Just going to keep training hard, then take an easier week, then race my heart out and do the best I can! Thanks again for the help.
Hi SR, well done on the parkrun PB and the reps. It does look like you want to try and stick with 3:58 right from the start for the race if possible though (easier said than done) to give yourself the best chance of maintaining it. Good luck!
Do not run 8 k the day before the race- otherwise you may as well shoot yourself in the foot.
the week coming up to the race 1 would do;
monday- w/up 2k, 5x800reps at race pace with 200m recoveries, 1k cooldown and do the same on tues, weds, and Thursday, buyet drop an 800 repeat each day so that you only do 2 reps on Thursday. Then rest completely on on fri and sat because 2 days is too close to the race to gain or lose fitness- but plenty close enough to get injured or drain you for the race.
This advice is based on current science indicating that tapeering should be a reduction in distance but not intensity, and that 2-3 days rest give you the best recovery for a race.
good luck Whatever you decide to do.
Flob, doesn't it depend how much mileage she's already doing? i.e. if she's running more per week than you would be, she can run more than you would in the final week while still reducing distance. Also she's not doing race pace reps that many times in a normal week, let alone in a taper week. And 8km is not an especially long run.
SR10, for quite a low total mileage, you cram your week with quality! Track reps, tempo and parkrun?!
I'd probably suggest upping the overall mileage and losing one of those 3 sessions going forward.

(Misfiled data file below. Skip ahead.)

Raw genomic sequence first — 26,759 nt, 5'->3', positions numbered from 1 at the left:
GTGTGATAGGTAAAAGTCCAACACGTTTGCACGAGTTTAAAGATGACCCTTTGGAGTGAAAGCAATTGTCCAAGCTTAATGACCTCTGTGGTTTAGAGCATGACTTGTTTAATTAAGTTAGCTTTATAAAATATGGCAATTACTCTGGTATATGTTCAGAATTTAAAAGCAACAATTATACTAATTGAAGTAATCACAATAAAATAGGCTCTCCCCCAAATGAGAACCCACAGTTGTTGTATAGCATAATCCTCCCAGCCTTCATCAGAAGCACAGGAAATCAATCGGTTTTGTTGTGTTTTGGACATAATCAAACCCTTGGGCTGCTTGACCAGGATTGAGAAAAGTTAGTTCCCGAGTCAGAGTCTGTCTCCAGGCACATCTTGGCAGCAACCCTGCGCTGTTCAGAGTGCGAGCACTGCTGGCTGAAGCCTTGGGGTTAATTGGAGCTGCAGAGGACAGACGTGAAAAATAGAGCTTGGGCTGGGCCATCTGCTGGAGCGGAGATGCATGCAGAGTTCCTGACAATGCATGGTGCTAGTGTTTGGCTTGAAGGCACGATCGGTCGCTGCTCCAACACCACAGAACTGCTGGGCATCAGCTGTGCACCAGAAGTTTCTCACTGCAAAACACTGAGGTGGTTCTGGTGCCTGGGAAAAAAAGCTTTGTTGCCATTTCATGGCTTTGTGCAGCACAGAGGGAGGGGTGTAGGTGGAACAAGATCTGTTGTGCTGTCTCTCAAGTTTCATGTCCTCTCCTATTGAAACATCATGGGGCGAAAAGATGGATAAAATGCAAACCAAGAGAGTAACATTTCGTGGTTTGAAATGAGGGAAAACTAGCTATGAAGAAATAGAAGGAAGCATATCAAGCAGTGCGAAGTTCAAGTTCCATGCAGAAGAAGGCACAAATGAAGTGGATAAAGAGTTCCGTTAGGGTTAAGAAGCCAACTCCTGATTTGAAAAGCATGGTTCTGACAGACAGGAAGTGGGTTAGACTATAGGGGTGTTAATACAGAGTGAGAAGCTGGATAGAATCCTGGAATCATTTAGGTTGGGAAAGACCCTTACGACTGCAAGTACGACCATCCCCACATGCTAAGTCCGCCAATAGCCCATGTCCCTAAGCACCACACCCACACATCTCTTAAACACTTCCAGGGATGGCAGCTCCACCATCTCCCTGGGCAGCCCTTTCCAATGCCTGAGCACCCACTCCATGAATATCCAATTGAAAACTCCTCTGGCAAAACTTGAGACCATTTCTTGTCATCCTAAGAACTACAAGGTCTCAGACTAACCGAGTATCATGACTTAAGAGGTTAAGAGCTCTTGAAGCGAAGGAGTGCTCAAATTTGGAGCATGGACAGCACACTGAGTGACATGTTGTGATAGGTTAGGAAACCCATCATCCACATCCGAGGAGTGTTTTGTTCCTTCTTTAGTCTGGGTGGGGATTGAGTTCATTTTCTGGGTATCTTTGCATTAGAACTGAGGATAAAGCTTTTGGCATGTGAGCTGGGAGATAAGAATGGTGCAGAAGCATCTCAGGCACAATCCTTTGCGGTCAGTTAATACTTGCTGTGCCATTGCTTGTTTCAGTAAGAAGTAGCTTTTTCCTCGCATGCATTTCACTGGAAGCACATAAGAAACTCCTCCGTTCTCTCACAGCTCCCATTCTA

If you can handle a session like that first Monday you mention, which looks more like 10k pace than tempo you aren't doing badly. But I wouldn't stack the session like you did. 5k at 10k pace is heavy going. Why not along the lines Lit mentions of eventually an 8x1k session. I'd probably start at 6 or 7 reps with 90sec recoveries though, and peak at the 8x1k off 60s
Don't agree with Flob. Why would you do speedwork 4/5 days in a row! That's madness.
Whereas doing an easy short run the day before a run, especially one involving strides, is actually optimal. Rest 2 days before a race.
Finally, I've seen 2 mentions of Middle Distance on here.....we're talking 10k, which isn't middle distance at all....am I missing something?
Hi SG thanks for the feedback. When I include my warm up (~5km) and cool downs (~4km) my weekly mileage for the last few months has been as below (each row represents a week!) I'm not completely sure I've got the energy to up the mileage anymore.. it makes me feel disheartened/overwhelmed thinking about it!! Thanks again for the help
Visit the official Runner's World page
Follow Runner's World on Twitter
Other Natmag-Rodale Sites
Run For Charity
About Runner's World
Runner's World is a publication of Hearst Magazines UK which is the trading name of The National Magazine Company Ltd, 72 Broadwick Street, London, W1F 9EP. Registered in England 112955. All rights reserved.
Website powered by: Immediate Media Company Ltd. | © Runner's World 2002-2014 |